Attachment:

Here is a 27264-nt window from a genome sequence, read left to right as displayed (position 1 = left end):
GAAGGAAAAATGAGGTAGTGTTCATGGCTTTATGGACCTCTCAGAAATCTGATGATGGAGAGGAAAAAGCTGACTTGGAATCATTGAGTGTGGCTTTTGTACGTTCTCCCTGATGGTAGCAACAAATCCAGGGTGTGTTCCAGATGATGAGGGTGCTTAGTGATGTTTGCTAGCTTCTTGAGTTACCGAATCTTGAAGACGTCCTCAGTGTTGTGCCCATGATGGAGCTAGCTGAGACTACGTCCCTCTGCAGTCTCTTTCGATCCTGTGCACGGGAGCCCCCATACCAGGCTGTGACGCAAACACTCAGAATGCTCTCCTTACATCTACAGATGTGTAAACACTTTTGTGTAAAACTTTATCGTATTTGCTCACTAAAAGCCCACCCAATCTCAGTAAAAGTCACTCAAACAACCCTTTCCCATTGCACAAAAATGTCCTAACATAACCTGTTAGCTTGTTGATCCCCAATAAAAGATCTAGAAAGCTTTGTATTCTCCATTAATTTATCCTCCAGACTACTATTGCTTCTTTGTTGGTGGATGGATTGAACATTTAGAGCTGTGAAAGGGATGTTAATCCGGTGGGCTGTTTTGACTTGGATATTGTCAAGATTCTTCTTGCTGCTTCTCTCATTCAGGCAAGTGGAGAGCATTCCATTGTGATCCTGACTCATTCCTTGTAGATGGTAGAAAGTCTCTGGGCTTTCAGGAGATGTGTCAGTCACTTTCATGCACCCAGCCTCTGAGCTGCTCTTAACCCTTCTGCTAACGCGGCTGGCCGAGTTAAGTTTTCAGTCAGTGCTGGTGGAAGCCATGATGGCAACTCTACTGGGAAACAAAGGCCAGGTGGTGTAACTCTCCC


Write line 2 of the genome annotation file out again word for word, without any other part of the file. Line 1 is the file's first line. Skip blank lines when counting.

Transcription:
GAAGGAAAAATGAGGTAGTGTTCATGGCTTTATGGACCTCTCAGAAATCTGATGATGGAGAGGAAAAAGCTGACTTGGAATCATTGAGTGTGGCTTTTGTACGTTCTCCCTGATGGTAGCAACAAATCCAGGGTGTGTTCCAGATGATGAGGGTGCTTAGTGATGTTTGCTAGCTTCTTGAGTTACCGAATCTTGAAGACGTCCTCAGTGTTGTGCCCATGATGGAGCTAGCTGAGACTACGTCCCTCTGCAGTCTCTTTCGATCCTGTGCACGGGAGCCCCCATACCAGGCTGTGACGCAAACACTCAGAATGCTCTCCTTACATCTACAGATGTGTAAACACTTTTGTGTAAAACTTTATCGTATTTGCTCACTAAAAGCCCACCCAATCTCAGTAAAAGTCACTCAAACAACCCTTTCCCATTGCACAAAAATGTCCTAACATAACCTGTTAGCTTGTTGATCCCCAATAAAAGATCTAGAAAGCTTTGTATTCTCCATTAATTTATCCTCCAGACTACTATTGCTTCTTTGTTGGTGGATGGATTGAACATTTAGAGCTGTGAAAGGGATGTTAATCCGGTGGGCTGTTTTGACTTGGATATTGTCAAGATTCTTCTTGCTGCTTCTCTCATTCAGGCAAGTGGAGAGCATTCCATTGTGATCCTGACTCATTCCTTGTAGATGGTAGAAAGTCTCTGGGCTTTCAGGAGATGTGTCAGTCACTTTCATGCACCCAGCCTCTGAGCTGCTCTTAACCCTTCTGCTAACGCGGCTGGCCGAGTTAAGTTTTCAGTCAGTGCTGGTGGAAGCCATGATGGCAACTCTACTGGGAAACAAAGGCCAGGTGGTGTAACTCTCCC